The first time I recall watching the ‘boys play, in the 1970s, I was knee high to him, paying more attention to the gun case where he kept his Purple Heart and the loot he’d collected from dead Nazis. As the men in blue and white jerseys and silver helmets with those big blue lone stars on the side would line up on gameday, they reminded me of the helmeted protagonists from the old war movies I’d watch with my grandfather—Dallas quarterback Roger Staubach ever the hero as he launched missile after missile into the end zone. His famous arm led his team to four Super Bowl appearances (winning two), helping the Cowboys earn the moniker “America’s Team.”
And I was in good company. As the nickname suggests, much of the country began rooting for the Cowboys with me that decade. Spectators across America filled stands and fixated on their TV screens, in awe of Staubach, the team’s clean-cut Navy veteran QB, the always-stoic head coach Tom Landry in his fedora and, of course, the Cowboys cheerleaders.
Dallas managed to exude both class and swagger, not to mention exquisite timing: The Cowboys won their first championship in January of 1972, the same year a Gallup survey first crowned pro football America’s most popular sport. The team’s icons became emblematic of the sensation the game was to become, a sensation filling Texas Stadium with fans in blue and white last Sunday afternoon as the Cowboys faced off against the Green Bay Packers in the NFC division playoffs.
Watching the Cowboys with my family felt like going to church on Sunday morning. Prayer always followed third down, or whenever the ref made a bad call. It was a family tradition to follow the Cowboys religiously. Though our fandom rarely was reflected in our dress, like other Cowboys fans, there was no doubt which team we cheered whenever game day arrived.
The Cowboys cheerleaders fascinated me as a teenager in the ‘80s. They looked like Charlie’s Angels in cowboy hats, always smiling and, to my amazement, doing flips like warriors from the American Ninja movie series I obsessively watched on VHS. They were the brainchildren of Texas Earnest “Tex” Schramm. A former sportswriter for the Austin American-Statesman, he served as general manager of the Cowboys from 1960, when they first became an NFL franchise, until their purchase by owner Jerry Jones in 1989. Schramm pioneered several league innovations over the 29 years he served as general manager: the use of instant replay in the officiating of the game, referees’ microphones, shortening the play clock, and developing the wild-card playoff system. He also helped to coordinate the 1970 merger of the National Football League and the American Football League.
That the Cowboys gained such a loyal following wasn’t just about Lone Star pride, it was about Texas showmanship. Schramm understood that professional football was more than just a sport, and transformed the Cowboys cheerleaders into a squad of professional dancers, with the help of Texie Waterman, one of the top dancers in America at the time.
When the NFL decided to offer a second game on Thanksgiving in the mid-1960s, Schramm jumped at the opportunity to host the holiday games that many NFL teams at the time wanted to avoid. He knew the Cowboys playing on a holiday when many around the country gather to celebrate would increase the team’s national exposure and help cement its All-American image.
Though Schramm’s marketing prowess and Landry’s brilliant coaching drew a national following, it was NFL Films that officially anointed the Cowboys “America’s Team.” During the 1978 season, the television studio’s camera crews noticed that the Cowboys could always count on an unusually large contingent of fans on the road. When Bob Ryan, who produced and edited every Cowboys highlight video for the NFL, wrote the opening to the season recap voiced by legendary baritone voice of John Facenda, he penned what amounts to Cowboys marketing scripture:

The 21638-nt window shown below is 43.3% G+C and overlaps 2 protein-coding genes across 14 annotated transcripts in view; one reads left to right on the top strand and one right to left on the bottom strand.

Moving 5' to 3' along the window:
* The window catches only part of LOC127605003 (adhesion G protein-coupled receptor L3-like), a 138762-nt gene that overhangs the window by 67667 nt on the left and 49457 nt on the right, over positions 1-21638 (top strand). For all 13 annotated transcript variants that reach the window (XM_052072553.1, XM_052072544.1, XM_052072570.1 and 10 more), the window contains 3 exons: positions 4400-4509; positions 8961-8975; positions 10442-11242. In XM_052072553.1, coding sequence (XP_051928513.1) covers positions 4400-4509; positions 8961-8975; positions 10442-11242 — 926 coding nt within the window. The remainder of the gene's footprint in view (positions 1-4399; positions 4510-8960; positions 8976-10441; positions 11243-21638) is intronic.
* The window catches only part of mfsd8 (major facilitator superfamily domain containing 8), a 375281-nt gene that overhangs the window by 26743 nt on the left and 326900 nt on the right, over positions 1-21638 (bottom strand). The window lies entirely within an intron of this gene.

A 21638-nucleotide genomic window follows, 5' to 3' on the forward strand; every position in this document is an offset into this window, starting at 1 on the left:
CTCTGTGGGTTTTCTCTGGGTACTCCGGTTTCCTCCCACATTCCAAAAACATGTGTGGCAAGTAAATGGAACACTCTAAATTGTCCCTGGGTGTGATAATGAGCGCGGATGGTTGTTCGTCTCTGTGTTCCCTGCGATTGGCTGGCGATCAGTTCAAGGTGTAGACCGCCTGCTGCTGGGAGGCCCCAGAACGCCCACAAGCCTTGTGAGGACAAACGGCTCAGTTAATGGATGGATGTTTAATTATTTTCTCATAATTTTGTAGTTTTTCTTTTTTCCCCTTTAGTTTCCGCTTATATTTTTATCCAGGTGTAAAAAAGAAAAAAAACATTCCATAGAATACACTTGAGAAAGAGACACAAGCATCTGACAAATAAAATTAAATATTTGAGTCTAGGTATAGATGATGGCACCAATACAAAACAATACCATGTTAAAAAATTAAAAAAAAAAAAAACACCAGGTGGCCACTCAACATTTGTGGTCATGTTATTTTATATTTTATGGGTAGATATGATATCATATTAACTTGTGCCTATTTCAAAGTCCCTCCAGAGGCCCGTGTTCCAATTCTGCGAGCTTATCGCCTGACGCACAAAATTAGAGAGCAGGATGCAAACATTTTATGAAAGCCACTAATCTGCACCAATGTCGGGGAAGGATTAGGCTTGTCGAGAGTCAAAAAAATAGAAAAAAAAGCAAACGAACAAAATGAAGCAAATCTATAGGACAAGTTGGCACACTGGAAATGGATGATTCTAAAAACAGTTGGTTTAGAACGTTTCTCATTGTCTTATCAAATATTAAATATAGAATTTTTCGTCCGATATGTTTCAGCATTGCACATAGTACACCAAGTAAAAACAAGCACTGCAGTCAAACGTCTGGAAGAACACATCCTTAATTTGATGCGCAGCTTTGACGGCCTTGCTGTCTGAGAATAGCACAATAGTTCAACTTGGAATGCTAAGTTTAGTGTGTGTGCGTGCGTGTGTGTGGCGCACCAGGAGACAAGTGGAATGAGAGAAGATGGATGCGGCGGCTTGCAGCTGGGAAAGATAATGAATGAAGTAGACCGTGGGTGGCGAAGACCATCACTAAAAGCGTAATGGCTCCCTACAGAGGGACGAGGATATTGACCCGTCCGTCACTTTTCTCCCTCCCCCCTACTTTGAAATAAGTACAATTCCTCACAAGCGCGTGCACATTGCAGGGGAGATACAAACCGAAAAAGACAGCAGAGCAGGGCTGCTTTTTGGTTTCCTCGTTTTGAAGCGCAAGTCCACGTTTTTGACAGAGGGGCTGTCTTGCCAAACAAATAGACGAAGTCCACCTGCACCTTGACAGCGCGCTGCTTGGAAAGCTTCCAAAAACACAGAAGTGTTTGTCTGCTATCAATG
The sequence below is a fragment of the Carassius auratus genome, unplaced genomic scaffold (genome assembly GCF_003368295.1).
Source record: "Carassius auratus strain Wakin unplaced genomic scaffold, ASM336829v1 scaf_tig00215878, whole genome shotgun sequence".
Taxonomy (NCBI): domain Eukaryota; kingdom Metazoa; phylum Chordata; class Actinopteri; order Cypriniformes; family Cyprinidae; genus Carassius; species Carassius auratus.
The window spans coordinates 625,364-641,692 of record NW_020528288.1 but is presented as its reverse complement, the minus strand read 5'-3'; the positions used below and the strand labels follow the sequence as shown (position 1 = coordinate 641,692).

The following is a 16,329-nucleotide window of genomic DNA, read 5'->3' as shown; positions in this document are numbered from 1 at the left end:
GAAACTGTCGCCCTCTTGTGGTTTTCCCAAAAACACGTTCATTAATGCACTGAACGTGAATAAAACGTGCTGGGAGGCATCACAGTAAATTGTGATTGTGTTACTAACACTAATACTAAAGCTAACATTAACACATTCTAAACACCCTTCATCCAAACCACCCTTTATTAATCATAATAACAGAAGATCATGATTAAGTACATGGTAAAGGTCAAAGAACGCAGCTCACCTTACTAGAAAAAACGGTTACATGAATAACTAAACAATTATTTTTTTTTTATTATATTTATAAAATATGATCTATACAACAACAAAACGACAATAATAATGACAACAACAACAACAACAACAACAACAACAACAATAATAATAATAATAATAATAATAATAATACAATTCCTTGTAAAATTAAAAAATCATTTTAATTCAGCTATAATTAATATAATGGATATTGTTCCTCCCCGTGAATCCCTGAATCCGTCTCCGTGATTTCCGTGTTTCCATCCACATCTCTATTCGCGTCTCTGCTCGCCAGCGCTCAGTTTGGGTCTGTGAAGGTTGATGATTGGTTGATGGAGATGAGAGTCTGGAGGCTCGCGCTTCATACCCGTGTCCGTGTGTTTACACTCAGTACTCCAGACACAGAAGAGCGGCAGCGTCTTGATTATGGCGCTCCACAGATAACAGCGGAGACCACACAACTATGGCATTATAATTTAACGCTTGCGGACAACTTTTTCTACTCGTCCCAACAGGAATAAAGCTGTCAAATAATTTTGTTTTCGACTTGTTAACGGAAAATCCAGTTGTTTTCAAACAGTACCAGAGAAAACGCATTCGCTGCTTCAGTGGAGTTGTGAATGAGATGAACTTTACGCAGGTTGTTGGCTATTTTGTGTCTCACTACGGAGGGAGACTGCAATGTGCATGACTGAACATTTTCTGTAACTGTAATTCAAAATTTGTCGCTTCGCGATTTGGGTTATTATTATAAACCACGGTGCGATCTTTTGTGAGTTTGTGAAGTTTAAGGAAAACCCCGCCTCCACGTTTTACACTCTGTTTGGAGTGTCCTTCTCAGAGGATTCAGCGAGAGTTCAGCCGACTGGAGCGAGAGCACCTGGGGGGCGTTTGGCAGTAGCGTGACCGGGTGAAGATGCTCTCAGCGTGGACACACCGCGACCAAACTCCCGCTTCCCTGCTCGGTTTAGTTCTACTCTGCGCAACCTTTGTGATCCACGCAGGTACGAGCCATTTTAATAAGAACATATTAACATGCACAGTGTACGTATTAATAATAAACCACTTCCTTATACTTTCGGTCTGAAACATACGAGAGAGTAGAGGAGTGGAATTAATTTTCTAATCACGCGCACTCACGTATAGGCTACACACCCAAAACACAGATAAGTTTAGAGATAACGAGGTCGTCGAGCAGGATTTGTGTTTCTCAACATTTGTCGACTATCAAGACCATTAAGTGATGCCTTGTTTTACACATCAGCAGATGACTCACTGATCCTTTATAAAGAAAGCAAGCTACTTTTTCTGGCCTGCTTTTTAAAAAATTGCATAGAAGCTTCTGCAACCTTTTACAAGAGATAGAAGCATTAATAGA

“No matter where they play, their fans are there to greet them. Their faces are recognized by fans all across this country. The sum total of their stars are a galaxy. They are the Dallas Cowboys … America’s Team.”
The Cowboys not only became a beloved franchise as the NFL was coming into its own, but also as the city of Dallas was in sore need of a boost. A decade after the assassination of President John F. Kennedy, the Texas metropolis was still best known to many Americans as the “City of Hate.” Schramm himself was mindful of the need to associate the city with something other than the tragedy, having once told the Chicago Tribune that he was well aware that in the aftermath of ’63, Dallas had become a “bad word” across the nation.
The Cowboys helped rebrand the city in the eyes of the nation, and gave our ever-sprawling metropolis a much-needed sense of being on the same team, a shared story and rooting interest. It would be wrong to dismiss a professional football team as just that—more than 40 years after my grandfather introduced me to the Cowboys, I am struck as a journalist working in Dallas by how much the team, and all its ups and downs, helps bind our community together. A narrative thread linking Roger Staubach and Tony Dorsett to Troy Aikman and Emmitt Smith now reappears in the impressive rookie duet of Dak Prescott and Zeke Elliott.
The past two decades have been disappointing to Cowboys fans, and the division playoff loss to the Packers would seem only more disheartening. But the story of last Sunday’s defeat, with the two leading rookies bringing the ‘boys back from a 15-point deficit to tie the game with only minutes left on the play clock, only then to lose to a last-second field goal, will become part of the lore that gets handed down from one generation to another. And that’s especially true if, as I suspect, this generation’s team is on the verge of becoming another dominant dynasty deserving to be called “America’s Team.”